Getting to Know the Ballona Creek and its Revitalization Project

September Great Story by Jose Torres, Greater Los Angeles Water Fellow

Your 2017-2018 CivicSpark Water Fellows for the City of Culver City are Jonathan Dolan and Jose Torres. The project beneficiaries are made up of a collaborative team of four departments at Culver City: Division of Economic Development, Division of Advanced Planning, Department of Public Works, and the Ballona Creek Task Force. The main goals and ultimate vision for the creek restoration project are focused on “Revitalization,” or a return to a more natural aesthetic state. This is an exciting project for Jonathan and myself, for we are being told to dream big with our ideas. The creek is already seen by many as a hidden gem and an oasis in the harsh concrete environs of the greater Los Angeles region. Much like the Los Angeles River, although at a much smaller scale, the Ballona Creek has the potential to help heal and transform the city which surrounds it by providing flood protection, increasing biodiversity, and adding a much needed multi-modal transportation infrastructure (pedestrians, bicyclists, kayaks).

Service Day 1

The Ballona Creek, is a channelized ~8mile waterway that winds its path through the City of Culver City, before it drains approximately 130 sq. mi. of the Ballona Creek Watershed as it joins the Pacific Ocean at the Santa Monica Bay. Due to its natural meandering, the U.S. Army Corps of Engineers decided to straighten and cement the creek for flood control purposes in 1935. Fast-forward to today, and the topography has now been transformed to be covered by cement, leaving only a very small percentage of wetlands in this watershed. Covered and cemented streets for cars, adds to run-off and pollutant infiltration, which ultimately makes its way to the Ballona Creek, and eventually to the Pacific Ocean. Our placement at Culver City, aims to assist in work on on-going plans to bring this creek back to a more original state, while at the same time create something of value for future generations.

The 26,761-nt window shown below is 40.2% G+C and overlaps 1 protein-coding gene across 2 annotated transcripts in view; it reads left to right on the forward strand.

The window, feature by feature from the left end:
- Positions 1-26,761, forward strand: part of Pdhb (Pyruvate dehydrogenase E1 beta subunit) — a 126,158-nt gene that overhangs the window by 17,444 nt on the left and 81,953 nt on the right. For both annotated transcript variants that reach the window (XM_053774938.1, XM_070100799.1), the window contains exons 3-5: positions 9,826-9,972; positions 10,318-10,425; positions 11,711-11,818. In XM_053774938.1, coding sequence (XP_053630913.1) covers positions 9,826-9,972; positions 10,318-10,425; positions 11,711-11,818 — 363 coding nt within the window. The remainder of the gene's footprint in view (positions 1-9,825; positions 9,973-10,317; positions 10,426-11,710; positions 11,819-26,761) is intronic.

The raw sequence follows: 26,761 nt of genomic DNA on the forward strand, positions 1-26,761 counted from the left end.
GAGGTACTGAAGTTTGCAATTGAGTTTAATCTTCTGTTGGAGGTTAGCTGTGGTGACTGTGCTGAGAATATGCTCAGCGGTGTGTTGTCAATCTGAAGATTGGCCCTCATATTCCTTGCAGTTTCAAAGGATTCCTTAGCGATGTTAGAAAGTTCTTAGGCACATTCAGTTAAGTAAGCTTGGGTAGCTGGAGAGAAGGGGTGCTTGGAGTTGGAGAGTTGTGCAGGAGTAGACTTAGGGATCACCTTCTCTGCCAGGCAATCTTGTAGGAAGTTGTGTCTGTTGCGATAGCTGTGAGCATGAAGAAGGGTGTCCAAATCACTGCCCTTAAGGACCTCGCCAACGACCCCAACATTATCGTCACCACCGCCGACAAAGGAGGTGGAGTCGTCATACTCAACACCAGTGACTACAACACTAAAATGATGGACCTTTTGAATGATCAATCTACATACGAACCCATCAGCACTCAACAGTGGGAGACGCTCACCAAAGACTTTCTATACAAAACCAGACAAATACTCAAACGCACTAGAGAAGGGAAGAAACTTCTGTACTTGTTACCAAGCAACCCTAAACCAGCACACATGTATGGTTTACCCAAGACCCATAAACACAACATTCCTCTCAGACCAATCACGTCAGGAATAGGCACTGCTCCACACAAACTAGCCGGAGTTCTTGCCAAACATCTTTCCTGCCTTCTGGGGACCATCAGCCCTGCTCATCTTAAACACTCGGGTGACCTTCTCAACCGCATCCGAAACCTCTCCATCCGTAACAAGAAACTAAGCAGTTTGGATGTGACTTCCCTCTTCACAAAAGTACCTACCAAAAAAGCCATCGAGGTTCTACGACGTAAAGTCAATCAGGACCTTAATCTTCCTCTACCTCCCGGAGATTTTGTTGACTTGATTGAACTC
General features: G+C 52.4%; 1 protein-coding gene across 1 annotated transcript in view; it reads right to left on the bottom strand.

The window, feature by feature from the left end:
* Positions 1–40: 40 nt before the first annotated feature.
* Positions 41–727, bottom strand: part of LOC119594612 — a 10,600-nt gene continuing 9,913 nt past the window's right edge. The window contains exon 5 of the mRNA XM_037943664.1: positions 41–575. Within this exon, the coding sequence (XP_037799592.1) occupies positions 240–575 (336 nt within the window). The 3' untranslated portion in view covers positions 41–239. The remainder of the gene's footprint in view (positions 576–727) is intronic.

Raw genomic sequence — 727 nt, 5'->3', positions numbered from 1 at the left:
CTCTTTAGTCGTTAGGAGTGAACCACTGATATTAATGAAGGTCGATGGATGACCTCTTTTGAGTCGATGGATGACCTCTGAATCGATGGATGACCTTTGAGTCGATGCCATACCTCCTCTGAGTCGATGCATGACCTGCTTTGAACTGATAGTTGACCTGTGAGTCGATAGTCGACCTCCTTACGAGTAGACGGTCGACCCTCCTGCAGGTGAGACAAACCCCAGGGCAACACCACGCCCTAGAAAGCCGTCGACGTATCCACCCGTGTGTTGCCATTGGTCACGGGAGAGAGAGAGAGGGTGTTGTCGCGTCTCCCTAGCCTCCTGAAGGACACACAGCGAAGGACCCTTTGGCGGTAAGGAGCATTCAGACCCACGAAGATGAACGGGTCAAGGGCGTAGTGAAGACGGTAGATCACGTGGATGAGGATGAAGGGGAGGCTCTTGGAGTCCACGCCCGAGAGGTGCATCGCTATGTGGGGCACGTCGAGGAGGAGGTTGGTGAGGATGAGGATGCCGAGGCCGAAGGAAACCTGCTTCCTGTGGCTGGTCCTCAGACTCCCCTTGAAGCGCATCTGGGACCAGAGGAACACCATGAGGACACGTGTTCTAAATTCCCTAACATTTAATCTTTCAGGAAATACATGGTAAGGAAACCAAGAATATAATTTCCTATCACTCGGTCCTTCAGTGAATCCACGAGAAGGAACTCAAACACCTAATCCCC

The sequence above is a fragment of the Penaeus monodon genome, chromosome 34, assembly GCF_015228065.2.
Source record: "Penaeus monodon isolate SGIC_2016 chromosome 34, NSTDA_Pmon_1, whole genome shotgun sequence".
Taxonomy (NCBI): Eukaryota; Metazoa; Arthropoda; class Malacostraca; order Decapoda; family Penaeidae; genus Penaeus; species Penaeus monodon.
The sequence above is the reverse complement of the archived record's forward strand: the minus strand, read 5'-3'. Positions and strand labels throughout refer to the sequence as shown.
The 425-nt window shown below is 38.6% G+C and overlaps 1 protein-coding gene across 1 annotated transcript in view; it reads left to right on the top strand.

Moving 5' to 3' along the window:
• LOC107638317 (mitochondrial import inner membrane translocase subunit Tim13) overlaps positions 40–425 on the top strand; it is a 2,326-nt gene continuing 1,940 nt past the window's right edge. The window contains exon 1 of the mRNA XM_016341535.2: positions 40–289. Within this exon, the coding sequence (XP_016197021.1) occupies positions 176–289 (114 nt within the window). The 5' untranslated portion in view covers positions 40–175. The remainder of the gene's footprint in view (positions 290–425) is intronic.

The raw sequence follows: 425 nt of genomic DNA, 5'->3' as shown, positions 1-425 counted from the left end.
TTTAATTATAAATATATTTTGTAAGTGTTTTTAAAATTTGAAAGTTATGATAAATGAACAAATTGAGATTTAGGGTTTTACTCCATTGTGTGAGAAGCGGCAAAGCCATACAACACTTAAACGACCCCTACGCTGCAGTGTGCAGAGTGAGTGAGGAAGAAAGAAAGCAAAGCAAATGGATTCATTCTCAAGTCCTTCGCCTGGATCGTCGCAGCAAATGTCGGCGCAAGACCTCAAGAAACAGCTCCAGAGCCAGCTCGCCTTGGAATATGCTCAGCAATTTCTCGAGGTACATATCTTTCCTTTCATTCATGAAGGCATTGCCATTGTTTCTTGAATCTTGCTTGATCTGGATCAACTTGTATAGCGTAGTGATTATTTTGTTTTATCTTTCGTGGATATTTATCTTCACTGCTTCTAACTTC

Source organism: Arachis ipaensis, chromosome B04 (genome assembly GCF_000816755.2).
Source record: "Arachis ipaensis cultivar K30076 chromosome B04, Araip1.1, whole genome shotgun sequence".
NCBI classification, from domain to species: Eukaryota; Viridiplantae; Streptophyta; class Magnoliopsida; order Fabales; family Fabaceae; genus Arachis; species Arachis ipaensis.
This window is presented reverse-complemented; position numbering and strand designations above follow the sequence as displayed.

Ballona Creek Trail at Washington Blvd. Bridge Crossing

A number of challenges have arisen in our initial research and assessment phase. Some of the main issues are related to; 1) the lack of clear jurisdictional oversight and responsibility, 2) infrastructure improvement needs such as signage, lighting, and path widening, 3) a dangerously low percentage of native plant species (1%), and a dwindling biodiversity. All of these challenges are a result of decades of neglect on all jurisdictional fronts. The lines of communication between these diverse groups seems to have improved in the past few years. Some progress has been made, such as the Milton Street Park project (a $3MM linear park) adjacent the bike trail, which has added aesthetic appeal and a much needed rest stop for users of Ballona Creek trail.


Creek Fauna

On the other hand, opportunities are only limited by the ability to imagine and to agree and act on the ideas put forth by the collective. Some opportunities which have already been highlighted in previous reports, include the integration of an educational component to the creek, i.e., using the creek as an outdoor classroom. This is the sort of necessary measures which must be pursued, in order to ensure that the younger generation of local students, better understand and appreciate what the cree­­­­k has to offer to their neighborhood, but even more importantly to the region at large.


Creek Users